NCS: Multi-Threaded Control Systems

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Early control systems used carefully synchronized control loops to insure that control processes ran at a fixed clock cycle and with predictable timing. Modern multi-threaded control environments use much looser timing models and provide non-deterministic execution, but provide advantages in terms of programming flexibility and processor utilization. In this lecture we focus on the Pthreads programming environment, which provides a standardized API for managing process threads and mutexes (to resolve data access conflicts).

Lecture Materials

Reading

  • POSIX Threads Programming, Lawrence Livermore National Laboratory. 2006. This tutorial provides an introduction to Pthreads, the standard implementation of threads under linux. It's a pretty quick read, with examples of the code and pretty good descriptions of the basic pthreads functionality.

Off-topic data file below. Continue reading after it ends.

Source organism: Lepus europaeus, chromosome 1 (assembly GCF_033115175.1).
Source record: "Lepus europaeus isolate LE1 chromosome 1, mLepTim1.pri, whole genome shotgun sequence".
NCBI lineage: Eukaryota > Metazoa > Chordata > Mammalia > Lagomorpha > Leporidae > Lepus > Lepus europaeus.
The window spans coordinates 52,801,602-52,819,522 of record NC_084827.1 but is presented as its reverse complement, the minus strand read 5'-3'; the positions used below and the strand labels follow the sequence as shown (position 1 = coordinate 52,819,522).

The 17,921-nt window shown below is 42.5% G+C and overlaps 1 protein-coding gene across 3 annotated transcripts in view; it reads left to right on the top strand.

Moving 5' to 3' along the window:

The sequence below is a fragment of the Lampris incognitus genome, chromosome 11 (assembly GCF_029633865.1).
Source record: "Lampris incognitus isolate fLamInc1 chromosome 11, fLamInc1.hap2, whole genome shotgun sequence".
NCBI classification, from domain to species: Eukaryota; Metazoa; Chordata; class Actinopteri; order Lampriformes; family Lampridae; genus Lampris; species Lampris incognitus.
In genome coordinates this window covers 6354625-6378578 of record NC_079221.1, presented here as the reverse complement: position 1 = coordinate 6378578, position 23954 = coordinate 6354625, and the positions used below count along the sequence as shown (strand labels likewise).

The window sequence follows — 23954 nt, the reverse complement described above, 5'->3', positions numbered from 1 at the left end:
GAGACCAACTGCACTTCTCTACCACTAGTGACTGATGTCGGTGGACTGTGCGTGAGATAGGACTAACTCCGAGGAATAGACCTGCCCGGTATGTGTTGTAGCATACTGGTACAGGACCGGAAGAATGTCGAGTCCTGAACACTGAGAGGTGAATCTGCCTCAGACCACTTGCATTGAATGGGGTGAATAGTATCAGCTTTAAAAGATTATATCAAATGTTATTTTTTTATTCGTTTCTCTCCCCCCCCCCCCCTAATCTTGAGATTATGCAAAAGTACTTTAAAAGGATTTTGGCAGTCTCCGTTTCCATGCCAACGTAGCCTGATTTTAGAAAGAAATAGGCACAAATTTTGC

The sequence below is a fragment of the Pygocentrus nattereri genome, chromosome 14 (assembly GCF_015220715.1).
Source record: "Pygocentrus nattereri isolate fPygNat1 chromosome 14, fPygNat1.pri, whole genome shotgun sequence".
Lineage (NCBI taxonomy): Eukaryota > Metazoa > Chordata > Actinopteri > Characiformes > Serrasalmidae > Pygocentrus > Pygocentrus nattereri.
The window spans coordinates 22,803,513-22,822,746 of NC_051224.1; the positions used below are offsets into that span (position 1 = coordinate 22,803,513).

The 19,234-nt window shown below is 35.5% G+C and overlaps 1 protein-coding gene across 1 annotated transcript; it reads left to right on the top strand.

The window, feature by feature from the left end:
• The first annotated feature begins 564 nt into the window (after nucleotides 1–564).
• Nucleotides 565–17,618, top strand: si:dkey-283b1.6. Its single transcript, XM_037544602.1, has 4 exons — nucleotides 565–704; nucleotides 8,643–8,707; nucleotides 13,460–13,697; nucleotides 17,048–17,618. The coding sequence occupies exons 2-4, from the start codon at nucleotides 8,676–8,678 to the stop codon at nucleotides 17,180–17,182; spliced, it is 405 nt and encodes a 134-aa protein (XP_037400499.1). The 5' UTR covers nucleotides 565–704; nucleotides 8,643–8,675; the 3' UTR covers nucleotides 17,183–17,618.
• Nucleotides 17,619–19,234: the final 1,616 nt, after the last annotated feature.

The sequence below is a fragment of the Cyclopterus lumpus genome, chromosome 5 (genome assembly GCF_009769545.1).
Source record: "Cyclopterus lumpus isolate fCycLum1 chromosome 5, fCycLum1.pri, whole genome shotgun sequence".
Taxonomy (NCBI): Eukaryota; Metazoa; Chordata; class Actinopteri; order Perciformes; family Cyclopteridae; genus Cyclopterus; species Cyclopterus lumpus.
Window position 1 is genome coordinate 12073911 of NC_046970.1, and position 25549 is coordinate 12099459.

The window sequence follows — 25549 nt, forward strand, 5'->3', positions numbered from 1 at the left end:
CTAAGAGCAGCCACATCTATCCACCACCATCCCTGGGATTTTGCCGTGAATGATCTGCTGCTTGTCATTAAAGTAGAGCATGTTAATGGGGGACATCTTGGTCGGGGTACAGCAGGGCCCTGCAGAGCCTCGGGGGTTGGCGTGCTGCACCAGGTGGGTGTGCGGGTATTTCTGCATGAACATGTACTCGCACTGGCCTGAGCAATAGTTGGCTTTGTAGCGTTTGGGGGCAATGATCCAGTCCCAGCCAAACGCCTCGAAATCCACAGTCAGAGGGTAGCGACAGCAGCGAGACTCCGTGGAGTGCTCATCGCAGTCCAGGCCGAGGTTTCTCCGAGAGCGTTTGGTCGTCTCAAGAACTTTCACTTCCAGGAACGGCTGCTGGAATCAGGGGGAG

• Monitors: An Operating System Structuring Concept, C. A. R. Hoare. Communciations of the ACM, 17(10):549--557, 1974. This paper describes the concept of a "monitor", which is basically a function that uses mutexes to access a shared resourse. This is one of the early papers on concurrent computing and is cited as one of the design patterns for using threads and mutexes.

  • Cooperating Sequential Processes, E. W. Dijkstra. In Structured Programming, Academic Press, 1972. This is one of the most widely cited papers in concurrent programming and is often labelled as the paper that started the field. I haven't been able to locate an online copy yet (and haven't read it either).

Additional Resources